Friday, February 4, 2011

On the Job Non-Recovery

The disappointing jobs data this morning, perhaps due to weather, detailed by Bloomberg:

The U.S. jobless rate unexpectedly fell in January to the lowest level in 21 months, while payroll growth was depressed by winter storms.

Unemployment declined to 9 percent from December’s 9.4 percent, the Labor Department said today in Washington. Employers added 36,000 workers, short of the 146,000 median gain projected by economists in a Bloomberg News survey.
As we've detailed for some time the improvement in the unemployment rate is due to the denominator (in the unemployed / labor force equation) dropping off a cliff. The chart below details this phenomenon over the past twelve months according to the household survey. As can be seen, jobs are finally being added (~900 thousand), but during a time when the population of working age individuals in the U.S. grew by ~1.9 million. Add in a drop in the labor force (~420k) and you get ~2.3 million MORE individuals than last year that could be working, not working.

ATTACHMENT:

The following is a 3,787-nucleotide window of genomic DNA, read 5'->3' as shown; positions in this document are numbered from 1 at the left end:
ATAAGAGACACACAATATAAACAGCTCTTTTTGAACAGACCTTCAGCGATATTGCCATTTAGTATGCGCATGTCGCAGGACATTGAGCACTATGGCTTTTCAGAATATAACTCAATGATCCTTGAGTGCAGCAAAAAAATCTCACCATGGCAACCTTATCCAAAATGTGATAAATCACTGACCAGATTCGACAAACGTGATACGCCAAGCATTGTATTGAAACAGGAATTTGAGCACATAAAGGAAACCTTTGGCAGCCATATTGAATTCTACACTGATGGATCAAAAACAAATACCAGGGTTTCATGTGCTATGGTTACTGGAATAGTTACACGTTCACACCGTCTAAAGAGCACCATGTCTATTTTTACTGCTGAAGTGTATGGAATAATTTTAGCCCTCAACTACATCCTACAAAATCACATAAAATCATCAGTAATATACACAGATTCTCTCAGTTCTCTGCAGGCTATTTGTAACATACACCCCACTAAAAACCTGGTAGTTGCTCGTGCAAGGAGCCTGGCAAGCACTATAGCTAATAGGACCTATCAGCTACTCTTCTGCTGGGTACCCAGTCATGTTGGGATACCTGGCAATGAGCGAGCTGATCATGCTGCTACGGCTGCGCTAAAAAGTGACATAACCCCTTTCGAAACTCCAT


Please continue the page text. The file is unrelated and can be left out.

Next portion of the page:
We need to do better than this.

Source: BLS

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